America’s surprising partisan divide on life expectancy

By | September 4, 2023

Colin Woodard writes:

Where you live in America can have a major effect on how young you die.

On paper, Lexington County, S.C., and Placer County, Calif., have a lot in common. They’re both big, wealthy, suburban counties with white supermajorities that border on their respective state’s capital cities. They both were at the vanguard of their states’ 20th century Republican advances — Lexington in the 1960s when it pivoted from the racist Dixiecrats; Placer with the Reagan Revolution in 1980 — and twice voted for Donald Trump by wide margins. But when it comes to how long their residents can count on living, the parallels fall apart. Placer has a Scandinavia-like life expectancy of 82.3 years. In Lexington, the figure is 77.7, a little worse than China’s.

Or take Maine’s far-flung Washington County, the poorest in New England where the per capita income is $27,437. The county is a hardscrabble swath of blueberry fields, forestland and fishing ports that was ravaged by the opioid epidemic and is almost completely white. It has one of the worst life expectancies in the entire Northeast: 75.5 years. But that’s more than six years better than the equally remote, forested, impoverished, white and drug-battered Perry County of eastern Kentucky.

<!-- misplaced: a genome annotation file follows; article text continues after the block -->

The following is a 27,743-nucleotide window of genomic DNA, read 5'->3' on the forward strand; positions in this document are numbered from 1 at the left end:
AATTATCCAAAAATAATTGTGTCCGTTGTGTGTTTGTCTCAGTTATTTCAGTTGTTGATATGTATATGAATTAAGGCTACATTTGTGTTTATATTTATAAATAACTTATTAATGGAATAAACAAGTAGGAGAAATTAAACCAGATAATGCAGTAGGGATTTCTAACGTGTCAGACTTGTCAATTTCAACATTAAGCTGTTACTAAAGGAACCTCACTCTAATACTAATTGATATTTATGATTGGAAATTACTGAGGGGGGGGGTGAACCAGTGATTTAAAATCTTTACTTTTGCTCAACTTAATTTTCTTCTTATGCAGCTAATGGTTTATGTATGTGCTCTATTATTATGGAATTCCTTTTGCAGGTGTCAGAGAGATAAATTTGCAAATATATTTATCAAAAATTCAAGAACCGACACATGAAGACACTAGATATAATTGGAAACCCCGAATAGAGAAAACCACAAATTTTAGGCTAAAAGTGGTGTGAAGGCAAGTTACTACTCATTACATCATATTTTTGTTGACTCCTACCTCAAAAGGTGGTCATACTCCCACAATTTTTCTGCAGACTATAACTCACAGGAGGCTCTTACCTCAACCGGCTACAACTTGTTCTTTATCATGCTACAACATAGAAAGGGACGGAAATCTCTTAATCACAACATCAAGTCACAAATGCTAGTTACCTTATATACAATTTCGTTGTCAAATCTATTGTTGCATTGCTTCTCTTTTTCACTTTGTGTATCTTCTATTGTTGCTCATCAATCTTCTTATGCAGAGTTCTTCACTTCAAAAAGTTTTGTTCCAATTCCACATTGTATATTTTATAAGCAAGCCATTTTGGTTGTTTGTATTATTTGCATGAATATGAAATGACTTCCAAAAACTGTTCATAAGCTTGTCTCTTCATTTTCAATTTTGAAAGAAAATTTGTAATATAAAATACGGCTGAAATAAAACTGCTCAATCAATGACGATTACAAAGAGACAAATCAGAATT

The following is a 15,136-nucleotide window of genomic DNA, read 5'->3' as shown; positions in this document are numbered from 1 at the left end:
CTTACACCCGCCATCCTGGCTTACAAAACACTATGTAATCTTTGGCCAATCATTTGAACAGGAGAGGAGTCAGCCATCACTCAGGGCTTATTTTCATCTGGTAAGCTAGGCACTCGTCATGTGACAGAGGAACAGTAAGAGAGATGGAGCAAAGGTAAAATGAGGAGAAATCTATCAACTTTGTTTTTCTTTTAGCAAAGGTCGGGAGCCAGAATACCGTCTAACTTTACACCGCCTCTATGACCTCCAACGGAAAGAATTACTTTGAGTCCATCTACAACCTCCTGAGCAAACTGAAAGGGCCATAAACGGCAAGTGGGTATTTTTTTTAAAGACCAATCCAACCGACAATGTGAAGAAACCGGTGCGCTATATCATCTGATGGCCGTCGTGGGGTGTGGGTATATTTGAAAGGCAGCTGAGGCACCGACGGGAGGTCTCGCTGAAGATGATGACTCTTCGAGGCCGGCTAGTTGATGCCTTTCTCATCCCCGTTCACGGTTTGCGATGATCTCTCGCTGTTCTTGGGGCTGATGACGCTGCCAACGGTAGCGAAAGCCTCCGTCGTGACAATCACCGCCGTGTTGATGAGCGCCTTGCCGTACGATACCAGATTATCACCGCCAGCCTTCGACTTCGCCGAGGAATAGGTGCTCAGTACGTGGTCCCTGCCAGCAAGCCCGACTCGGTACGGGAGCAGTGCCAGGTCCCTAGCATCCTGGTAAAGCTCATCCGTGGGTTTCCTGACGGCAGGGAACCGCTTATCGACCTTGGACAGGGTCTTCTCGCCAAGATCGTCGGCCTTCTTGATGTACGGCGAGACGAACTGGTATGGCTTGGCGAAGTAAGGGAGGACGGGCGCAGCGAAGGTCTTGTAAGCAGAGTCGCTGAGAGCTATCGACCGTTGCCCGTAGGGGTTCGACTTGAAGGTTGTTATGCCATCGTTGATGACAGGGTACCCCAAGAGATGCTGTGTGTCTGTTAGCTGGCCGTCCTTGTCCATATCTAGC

The truth of life expectancy in America is that places with comparable profiles — similar advantages and similar problems — have widely different average life outcomes depending on what part of the country they belong to. [Continue reading…]

Follow by Email
Visit Us
Follow Me